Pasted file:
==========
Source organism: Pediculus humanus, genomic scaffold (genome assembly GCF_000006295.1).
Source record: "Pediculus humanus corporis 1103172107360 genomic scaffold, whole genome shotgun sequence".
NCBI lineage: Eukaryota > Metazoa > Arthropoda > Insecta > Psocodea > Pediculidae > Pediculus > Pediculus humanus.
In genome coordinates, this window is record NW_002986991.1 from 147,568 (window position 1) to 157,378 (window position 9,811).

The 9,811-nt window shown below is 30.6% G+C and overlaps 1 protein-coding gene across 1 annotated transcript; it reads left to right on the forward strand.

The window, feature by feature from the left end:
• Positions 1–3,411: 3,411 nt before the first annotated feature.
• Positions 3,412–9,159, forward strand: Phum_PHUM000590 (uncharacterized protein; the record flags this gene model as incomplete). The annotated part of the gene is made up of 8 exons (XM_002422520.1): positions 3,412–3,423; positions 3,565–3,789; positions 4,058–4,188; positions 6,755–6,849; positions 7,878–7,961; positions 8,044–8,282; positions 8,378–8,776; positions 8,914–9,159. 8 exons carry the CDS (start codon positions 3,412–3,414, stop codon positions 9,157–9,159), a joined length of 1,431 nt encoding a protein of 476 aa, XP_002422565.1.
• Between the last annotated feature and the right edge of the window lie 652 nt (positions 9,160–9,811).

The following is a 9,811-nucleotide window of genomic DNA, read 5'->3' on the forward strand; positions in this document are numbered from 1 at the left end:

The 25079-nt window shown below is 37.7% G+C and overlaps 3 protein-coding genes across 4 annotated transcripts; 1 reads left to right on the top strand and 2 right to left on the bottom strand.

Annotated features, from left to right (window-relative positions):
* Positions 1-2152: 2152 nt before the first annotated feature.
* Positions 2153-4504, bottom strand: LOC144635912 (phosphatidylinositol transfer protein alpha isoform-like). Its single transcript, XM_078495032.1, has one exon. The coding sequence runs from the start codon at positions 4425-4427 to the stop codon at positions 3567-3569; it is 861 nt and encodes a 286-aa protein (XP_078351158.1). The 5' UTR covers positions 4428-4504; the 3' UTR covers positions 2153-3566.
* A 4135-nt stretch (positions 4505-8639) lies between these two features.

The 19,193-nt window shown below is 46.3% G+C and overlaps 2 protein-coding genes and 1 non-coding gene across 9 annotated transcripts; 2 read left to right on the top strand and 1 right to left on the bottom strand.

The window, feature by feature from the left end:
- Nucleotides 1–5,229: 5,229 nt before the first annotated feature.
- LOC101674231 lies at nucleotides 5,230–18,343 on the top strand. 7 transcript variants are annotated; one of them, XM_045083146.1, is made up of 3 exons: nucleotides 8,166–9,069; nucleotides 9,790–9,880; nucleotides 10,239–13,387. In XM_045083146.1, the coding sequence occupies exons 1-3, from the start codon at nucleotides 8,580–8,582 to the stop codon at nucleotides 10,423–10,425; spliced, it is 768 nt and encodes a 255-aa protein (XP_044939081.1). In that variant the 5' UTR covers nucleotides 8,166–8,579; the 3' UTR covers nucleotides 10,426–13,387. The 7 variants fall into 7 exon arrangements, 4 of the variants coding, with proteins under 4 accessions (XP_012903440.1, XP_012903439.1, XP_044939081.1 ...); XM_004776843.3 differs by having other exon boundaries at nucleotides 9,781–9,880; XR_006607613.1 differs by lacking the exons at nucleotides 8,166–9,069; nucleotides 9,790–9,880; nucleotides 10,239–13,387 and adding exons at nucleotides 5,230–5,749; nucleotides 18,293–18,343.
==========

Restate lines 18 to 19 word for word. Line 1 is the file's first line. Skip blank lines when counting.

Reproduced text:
- Nucleotides 1–5,229: 5,229 nt before the first annotated feature.
- LOC101674231 lies at nucleotides 5,230–18,343 on the top strand. 7 transcript variants are annotated; one of them, XM_045083146.1, is made up of 3 exons: nucleotides 8,166–9,069; nucleotides 9,790–9,880; nucleotides 10,239–13,387. In XM_045083146.1, the coding sequence occupies exons 1-3, from the start codon at nucleotides 8,580–8,582 to the stop codon at nucleotides 10,423–10,425; spliced, it is 768 nt and encodes a 255-aa protein (XP_044939081.1). In that variant the 5' UTR covers nucleotides 8,166–8,579; the 3' UTR covers nucleotides 10,426–13,387. The 7 variants fall into 7 exon arrangements, 4 of the variants coding, with proteins under 4 accessions (XP_012903440.1, XP_012903439.1, XP_044939081.1 ...); XM_004776843.3 differs by having other exon boundaries at nucleotides 9,781–9,880; XR_006607613.1 differs by lacking the exons at nucleotides 8,166–9,069; nucleotides 9,790–9,880; nucleotides 10,239–13,387 and adding exons at nucleotides 5,230–5,749; nucleotides 18,293–18,343.